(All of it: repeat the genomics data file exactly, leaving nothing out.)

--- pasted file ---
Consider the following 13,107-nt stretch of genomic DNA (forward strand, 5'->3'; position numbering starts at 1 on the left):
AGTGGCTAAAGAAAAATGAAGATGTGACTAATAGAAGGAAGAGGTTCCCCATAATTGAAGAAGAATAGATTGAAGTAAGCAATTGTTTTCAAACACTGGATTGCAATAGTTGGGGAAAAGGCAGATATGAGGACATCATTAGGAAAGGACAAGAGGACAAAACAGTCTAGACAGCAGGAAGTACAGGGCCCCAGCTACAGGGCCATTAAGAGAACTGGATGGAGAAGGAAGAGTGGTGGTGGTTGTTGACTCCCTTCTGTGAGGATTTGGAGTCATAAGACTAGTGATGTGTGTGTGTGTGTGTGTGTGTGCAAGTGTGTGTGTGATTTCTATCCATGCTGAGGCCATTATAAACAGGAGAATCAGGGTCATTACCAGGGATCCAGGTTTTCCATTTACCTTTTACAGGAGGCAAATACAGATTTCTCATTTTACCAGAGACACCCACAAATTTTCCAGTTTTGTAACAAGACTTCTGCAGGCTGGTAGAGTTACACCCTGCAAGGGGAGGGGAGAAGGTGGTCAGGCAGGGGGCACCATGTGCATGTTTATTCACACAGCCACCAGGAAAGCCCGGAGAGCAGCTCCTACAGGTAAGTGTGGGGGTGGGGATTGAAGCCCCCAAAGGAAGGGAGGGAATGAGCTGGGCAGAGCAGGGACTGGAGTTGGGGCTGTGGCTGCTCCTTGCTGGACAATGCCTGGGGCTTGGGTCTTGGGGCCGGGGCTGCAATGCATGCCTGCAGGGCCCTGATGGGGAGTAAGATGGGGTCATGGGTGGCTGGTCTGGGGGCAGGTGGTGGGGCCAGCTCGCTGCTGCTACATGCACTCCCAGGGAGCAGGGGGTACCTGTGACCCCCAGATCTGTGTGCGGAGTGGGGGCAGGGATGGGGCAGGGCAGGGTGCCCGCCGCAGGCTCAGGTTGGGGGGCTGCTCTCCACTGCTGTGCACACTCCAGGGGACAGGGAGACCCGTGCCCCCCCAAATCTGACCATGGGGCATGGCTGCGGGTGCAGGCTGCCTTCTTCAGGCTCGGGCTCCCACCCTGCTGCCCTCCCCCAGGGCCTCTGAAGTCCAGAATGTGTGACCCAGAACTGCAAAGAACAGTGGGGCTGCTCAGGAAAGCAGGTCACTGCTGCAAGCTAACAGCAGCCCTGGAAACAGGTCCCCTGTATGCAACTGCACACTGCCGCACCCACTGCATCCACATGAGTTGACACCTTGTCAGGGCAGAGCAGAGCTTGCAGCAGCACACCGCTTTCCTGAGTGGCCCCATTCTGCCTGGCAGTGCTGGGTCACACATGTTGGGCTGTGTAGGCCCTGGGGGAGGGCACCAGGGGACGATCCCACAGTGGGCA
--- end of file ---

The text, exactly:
Consider the following 13,107-nt stretch of genomic DNA (forward strand, 5'->3'; position numbering starts at 1 on the left):
AGTGGCTAAAGAAAAATGAAGATGTGACTAATAGAAGGAAGAGGTTCCCCATAATTGAAGAAGAATAGATTGAAGTAAGCAATTGTTTTCAAACACTGGATTGCAATAGTTGGGGAAAAGGCAGATATGAGGACATCATTAGGAAAGGACAAGAGGACAAAACAGTCTAGACAGCAGGAAGTACAGGGCCCCAGCTACAGGGCCATTAAGAGAACTGGATGGAGAAGGAAGAGTGGTGGTGGTTGTTGACTCCCTTCTGTGAGGATTTGGAGTCATAAGACTAGTGATGTGTGTGTGTGTGTGTGTGTGTGCAAGTGTGTGTGTGATTTCTATCCATGCTGAGGCCATTATAAACAGGAGAATCAGGGTCATTACCAGGGATCCAGGTTTTCCATTTACCTTTTACAGGAGGCAAATACAGATTTCTCATTTTACCAGAGACACCCACAAATTTTCCAGTTTTGTAACAAGACTTCTGCAGGCTGGTAGAGTTACACCCTGCAAGGGGAGGGGAGAAGGTGGTCAGGCAGGGGGCACCATGTGCATGTTTATTCACACAGCCACCAGGAAAGCCCGGAGAGCAGCTCCTACAGGTAAGTGTGGGGGTGGGGATTGAAGCCCCCAAAGGAAGGGAGGGAATGAGCTGGGCAGAGCAGGGACTGGAGTTGGGGCTGTGGCTGCTCCTTGCTGGACAATGCCTGGGGCTTGGGTCTTGGGGCCGGGGCTGCAATGCATGCCTGCAGGGCCCTGATGGGGAGTAAGATGGGGTCATGGGTGGCTGGTCTGGGGGCAGGTGGTGGGGCCAGCTCGCTGCTGCTACATGCACTCCCAGGGAGCAGGGGGTACCTGTGACCCCCAGATCTGTGTGCGGAGTGGGGGCAGGGATGGGGCAGGGCAGGGTGCCCGCCGCAGGCTCAGGTTGGGGGGCTGCTCTCCACTGCTGTGCACACTCCAGGGGACAGGGAGACCCGTGCCCCCCCAAATCTGACCATGGGGCATGGCTGCGGGTGCAGGCTGCCTTCTTCAGGCTCGGGCTCCCACCCTGCTGCCCTCCCCCAGGGCCTCTGAAGTCCAGAATGTGTGACCCAGAACTGCAAAGAACAGTGGGGCTGCTCAGGAAAGCAGGTCACTGCTGCAAGCTAACAGCAGCCCTGGAAACAGGTCCCCTGTATGCAACTGCACACTGCCGCACCCACTGCATCCACATGAGTTGACACCTTGTCAGGGCAGAGCAGAGCTTGCAGCAGCACACCGCTTTCCTGAGTGGCCCCATTCTGCCTGGCAGTGCTGGGTCACACATGTTGGGCTGTGTAGGCCCTGGGGGAGGGCACCAGGGGACGATCCCACAGTGGGCA